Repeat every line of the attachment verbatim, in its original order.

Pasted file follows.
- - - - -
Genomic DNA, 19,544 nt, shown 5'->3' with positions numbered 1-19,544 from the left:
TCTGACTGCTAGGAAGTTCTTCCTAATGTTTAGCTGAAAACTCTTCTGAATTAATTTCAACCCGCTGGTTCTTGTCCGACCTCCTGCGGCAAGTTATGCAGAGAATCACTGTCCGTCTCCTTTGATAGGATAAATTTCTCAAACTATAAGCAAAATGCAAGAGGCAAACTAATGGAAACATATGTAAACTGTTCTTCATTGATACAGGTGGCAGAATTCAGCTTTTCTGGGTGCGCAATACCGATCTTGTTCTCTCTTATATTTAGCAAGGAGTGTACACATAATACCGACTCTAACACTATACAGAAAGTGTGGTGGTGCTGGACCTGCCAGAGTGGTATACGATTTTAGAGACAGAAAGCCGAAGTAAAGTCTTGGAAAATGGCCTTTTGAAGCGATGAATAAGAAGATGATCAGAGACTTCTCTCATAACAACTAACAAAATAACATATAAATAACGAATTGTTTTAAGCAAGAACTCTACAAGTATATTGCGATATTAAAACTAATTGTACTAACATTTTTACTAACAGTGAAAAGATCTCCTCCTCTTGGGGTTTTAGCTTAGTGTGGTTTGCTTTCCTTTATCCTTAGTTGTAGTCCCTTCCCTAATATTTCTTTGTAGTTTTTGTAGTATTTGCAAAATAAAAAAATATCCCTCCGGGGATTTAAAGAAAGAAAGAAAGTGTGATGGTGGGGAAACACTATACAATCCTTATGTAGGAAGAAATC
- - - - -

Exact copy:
Genomic DNA, 19,544 nt, shown 5'->3' with positions numbered 1-19,544 from the left:
TCTGACTGCTAGGAAGTTCTTCCTAATGTTTAGCTGAAAACTCTTCTGAATTAATTTCAACCCGCTGGTTCTTGTCCGACCTCCTGCGGCAAGTTATGCAGAGAATCACTGTCCGTCTCCTTTGATAGGATAAATTTCTCAAACTATAAGCAAAATGCAAGAGGCAAACTAATGGAAACATATGTAAACTGTTCTTCATTGATACAGGTGGCAGAATTCAGCTTTTCTGGGTGCGCAATACCGATCTTGTTCTCTCTTATATTTAGCAAGGAGTGTACACATAATACCGACTCTAACACTATACAGAAAGTGTGGTGGTGCTGGACCTGCCAGAGTGGTATACGATTTTAGAGACAGAAAGCCGAAGTAAAGTCTTGGAAAATGGCCTTTTGAAGCGATGAATAAGAAGATGATCAGAGACTTCTCTCATAACAACTAACAAAATAACATATAAATAACGAATTGTTTTAAGCAAGAACTCTACAAGTATATTGCGATATTAAAACTAATTGTACTAACATTTTTACTAACAGTGAAAAGATCTCCTCCTCTTGGGGTTTTAGCTTAGTGTGGTTTGCTTTCCTTTATCCTTAGTTGTAGTCCCTTCCCTAATATTTCTTTGTAGTTTTTGTAGTATTTGCAAAATAAAAAAATATCCCTCCGGGGATTTAAAGAAAGAAAGAAAGTGTGATGGTGGGGAAACACTATACAATCCTTATGTAGGAAGAAATC